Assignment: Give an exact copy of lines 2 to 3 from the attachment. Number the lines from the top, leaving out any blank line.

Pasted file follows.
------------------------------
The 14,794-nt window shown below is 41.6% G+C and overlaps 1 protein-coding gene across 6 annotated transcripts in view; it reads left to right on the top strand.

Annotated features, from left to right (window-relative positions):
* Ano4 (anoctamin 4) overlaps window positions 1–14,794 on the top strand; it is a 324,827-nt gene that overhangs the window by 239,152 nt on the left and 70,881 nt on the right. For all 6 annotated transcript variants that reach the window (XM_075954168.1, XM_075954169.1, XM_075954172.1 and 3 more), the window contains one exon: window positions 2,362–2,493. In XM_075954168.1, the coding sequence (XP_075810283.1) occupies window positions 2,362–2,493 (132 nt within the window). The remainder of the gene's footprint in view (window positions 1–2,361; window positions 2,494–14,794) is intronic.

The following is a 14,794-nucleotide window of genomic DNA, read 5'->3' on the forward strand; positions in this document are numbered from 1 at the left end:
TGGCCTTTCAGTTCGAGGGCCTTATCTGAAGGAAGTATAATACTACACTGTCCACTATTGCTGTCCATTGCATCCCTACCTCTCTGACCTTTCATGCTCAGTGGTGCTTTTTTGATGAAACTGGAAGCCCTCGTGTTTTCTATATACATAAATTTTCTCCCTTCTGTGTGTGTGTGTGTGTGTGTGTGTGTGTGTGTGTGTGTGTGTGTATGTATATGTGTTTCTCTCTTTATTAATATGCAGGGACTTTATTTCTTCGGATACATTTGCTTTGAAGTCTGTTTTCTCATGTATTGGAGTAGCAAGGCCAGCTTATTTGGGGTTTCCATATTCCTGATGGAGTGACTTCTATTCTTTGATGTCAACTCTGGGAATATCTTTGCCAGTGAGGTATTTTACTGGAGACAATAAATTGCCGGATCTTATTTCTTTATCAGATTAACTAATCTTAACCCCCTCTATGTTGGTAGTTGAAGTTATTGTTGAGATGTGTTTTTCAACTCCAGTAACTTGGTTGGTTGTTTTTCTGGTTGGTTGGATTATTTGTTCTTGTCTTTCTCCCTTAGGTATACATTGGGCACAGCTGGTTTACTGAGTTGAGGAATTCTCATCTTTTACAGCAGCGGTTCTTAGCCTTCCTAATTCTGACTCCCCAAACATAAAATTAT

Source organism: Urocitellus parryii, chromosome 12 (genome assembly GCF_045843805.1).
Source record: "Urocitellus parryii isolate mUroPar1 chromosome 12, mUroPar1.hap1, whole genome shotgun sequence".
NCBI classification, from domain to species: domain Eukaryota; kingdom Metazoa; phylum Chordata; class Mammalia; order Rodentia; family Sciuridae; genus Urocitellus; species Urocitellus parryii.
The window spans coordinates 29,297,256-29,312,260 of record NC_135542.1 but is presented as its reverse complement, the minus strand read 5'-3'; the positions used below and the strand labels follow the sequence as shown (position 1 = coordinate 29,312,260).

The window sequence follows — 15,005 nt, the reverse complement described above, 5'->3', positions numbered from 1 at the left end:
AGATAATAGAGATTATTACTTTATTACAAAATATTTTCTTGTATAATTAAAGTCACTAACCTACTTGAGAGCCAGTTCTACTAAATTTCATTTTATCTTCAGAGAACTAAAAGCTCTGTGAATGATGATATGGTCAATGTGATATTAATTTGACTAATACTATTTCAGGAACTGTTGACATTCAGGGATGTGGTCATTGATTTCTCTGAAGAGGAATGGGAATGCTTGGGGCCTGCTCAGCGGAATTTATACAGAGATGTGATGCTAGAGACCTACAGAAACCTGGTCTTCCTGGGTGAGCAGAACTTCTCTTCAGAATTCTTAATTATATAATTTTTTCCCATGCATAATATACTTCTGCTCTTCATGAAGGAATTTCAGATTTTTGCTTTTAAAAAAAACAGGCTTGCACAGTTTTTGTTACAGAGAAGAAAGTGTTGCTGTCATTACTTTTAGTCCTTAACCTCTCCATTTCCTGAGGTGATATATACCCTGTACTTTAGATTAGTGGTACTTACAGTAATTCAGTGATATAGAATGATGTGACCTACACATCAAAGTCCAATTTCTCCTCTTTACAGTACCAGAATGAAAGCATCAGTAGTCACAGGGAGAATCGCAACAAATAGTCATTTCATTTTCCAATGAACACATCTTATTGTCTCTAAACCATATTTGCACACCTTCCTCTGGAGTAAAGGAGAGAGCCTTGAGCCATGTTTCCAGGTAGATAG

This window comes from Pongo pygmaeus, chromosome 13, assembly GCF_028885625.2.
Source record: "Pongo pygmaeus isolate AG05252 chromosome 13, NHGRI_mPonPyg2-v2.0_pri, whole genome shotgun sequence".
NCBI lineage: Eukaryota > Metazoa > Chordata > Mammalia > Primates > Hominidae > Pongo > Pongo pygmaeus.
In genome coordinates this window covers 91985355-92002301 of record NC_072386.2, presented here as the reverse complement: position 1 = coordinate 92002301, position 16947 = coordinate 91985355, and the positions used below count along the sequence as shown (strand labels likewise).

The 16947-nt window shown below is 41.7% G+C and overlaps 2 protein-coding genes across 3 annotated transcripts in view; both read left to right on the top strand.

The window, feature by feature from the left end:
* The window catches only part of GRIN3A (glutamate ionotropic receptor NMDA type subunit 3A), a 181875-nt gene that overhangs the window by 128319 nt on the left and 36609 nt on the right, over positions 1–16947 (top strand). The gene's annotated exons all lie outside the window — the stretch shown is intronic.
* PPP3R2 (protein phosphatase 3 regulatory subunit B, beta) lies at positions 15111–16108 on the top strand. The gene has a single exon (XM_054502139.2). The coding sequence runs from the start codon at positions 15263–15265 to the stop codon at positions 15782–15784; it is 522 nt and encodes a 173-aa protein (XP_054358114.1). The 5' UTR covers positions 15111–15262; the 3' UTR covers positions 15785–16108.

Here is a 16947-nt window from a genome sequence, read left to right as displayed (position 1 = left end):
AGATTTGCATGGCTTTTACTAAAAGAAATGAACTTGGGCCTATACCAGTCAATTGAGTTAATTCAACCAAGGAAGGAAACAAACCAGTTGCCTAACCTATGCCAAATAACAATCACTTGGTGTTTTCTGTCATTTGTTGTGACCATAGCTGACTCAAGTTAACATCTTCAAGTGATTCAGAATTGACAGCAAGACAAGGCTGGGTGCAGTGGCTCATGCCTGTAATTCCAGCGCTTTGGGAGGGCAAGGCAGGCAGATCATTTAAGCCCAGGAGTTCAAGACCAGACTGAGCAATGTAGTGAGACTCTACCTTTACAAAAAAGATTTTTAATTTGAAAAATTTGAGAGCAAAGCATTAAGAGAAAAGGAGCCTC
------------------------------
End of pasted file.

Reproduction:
Annotated features, from left to right (window-relative positions):
* Ano4 (anoctamin 4) overlaps window positions 1–14,794 on the top strand; it is a 324,827-nt gene that overhangs the window by 239,152 nt on the left and 70,881 nt on the right. For all 6 annotated transcript variants that reach the window (XM_075954168.1, XM_075954169.1, XM_075954172.1 and 3 more), the window contains one exon: window positions 2,362–2,493. In XM_075954168.1, the coding sequence (XP_075810283.1) occupies window positions 2,362–2,493 (132 nt within the window). The remainder of the gene's footprint in view (window positions 1–2,361; window positions 2,494–14,794) is intronic.